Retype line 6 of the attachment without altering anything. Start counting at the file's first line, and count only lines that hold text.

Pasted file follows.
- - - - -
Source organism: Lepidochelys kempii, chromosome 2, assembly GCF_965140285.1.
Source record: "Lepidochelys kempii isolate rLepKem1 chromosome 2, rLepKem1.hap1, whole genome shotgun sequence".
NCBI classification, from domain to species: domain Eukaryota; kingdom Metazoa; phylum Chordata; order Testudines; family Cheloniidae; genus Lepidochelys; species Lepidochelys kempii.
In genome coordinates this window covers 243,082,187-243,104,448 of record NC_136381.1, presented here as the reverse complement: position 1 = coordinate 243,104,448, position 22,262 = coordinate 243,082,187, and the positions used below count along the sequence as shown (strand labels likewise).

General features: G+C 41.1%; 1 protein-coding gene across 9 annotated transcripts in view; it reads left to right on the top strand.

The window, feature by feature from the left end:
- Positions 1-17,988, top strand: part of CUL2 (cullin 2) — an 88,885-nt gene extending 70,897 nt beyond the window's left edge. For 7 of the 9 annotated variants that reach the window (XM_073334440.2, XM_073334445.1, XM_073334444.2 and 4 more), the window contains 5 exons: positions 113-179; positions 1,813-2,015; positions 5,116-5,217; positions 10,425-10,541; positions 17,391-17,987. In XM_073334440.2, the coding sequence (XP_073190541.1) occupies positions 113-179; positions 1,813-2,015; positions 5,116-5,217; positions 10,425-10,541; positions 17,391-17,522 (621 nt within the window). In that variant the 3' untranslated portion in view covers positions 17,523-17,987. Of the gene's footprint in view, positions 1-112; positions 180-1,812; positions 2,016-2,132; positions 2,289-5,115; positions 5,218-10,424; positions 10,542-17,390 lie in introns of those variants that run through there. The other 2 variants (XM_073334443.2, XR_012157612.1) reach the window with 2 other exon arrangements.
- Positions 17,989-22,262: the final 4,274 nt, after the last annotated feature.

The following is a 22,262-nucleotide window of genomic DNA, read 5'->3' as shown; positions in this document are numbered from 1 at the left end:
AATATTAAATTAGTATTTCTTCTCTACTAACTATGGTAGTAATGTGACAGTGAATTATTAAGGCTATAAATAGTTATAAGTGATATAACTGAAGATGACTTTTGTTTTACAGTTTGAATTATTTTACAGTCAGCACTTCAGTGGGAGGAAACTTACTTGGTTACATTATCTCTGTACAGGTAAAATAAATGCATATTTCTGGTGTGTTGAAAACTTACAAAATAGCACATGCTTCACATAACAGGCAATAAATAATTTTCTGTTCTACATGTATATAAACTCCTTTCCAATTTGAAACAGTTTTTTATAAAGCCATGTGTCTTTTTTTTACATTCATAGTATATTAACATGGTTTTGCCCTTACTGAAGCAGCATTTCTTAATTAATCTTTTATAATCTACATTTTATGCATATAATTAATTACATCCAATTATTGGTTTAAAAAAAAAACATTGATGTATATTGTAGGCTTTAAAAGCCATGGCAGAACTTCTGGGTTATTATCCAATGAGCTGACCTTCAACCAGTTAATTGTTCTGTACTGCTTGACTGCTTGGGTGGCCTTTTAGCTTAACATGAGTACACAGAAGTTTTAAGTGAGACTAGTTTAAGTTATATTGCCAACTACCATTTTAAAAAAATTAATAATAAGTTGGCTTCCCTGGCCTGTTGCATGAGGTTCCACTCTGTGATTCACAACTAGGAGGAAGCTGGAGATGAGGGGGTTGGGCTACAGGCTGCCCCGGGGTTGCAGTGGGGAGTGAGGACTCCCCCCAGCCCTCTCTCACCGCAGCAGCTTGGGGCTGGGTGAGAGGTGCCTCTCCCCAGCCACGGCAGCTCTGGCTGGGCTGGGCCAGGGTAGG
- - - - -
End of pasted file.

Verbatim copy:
The window, feature by feature from the left end: